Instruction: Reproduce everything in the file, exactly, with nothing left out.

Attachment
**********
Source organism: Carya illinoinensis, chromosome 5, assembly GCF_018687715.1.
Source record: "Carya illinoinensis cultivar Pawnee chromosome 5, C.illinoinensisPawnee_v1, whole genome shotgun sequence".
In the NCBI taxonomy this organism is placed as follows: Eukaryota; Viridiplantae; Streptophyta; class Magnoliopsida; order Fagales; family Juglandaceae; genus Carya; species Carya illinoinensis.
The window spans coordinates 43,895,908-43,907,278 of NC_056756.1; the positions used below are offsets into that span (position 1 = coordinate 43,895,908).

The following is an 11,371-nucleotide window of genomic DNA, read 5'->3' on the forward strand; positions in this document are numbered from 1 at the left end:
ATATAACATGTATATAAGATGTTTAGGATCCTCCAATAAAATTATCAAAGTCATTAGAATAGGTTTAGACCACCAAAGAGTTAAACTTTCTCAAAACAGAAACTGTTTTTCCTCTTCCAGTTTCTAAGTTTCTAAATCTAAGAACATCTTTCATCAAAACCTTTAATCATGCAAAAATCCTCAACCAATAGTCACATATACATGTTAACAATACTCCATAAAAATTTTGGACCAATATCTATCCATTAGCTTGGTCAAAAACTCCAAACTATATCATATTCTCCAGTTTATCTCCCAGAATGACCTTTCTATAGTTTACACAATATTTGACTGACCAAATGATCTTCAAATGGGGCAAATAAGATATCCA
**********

Source organism: Carya illinoinensis, chromosome 5, assembly GCF_018687715.1.
Source record: "Carya illinoinensis cultivar Pawnee chromosome 5, C.illinoinensisPawnee_v1, whole genome shotgun sequence".
In the NCBI taxonomy this organism is placed as follows: Eukaryota; Viridiplantae; Streptophyta; class Magnoliopsida; order Fagales; family Juglandaceae; genus Carya; species Carya illinoinensis.
The window spans coordinates 43,895,908-43,907,278 of NC_056756.1; the positions used below are offsets into that span (position 1 = coordinate 43,895,908).

The following is an 11,371-nucleotide window of genomic DNA, read 5'->3' on the forward strand; positions in this document are numbered from 1 at the left end:
ATATAACATGTATATAAGATGTTTAGGATCCTCCAATAAAATTATCAAAGTCATTAGAATAGGTTTAGACCACCAAAGAGTTAAACTTTCTCAAAACAGAAACTGTTTTTCCTCTTCCAGTTTCTAAGTTTCTAAATCTAAGAACATCTTTCATCAAAACCTTTAATCATGCAAAAATCCTCAACCAATAGTCACATATACATGTTAACAATACTCCATAAAAATTTTGGACCAATATCTATCCATTAGCTTGGTCAAAAACTCCAAACTATATCATATTCTCCAGTTTATCTCCCAGAATGACCTTTCTATAGTTTACACAATATTTGACTGACCAAATGATCTTCAAATGGGGCAAATAAGATATCCA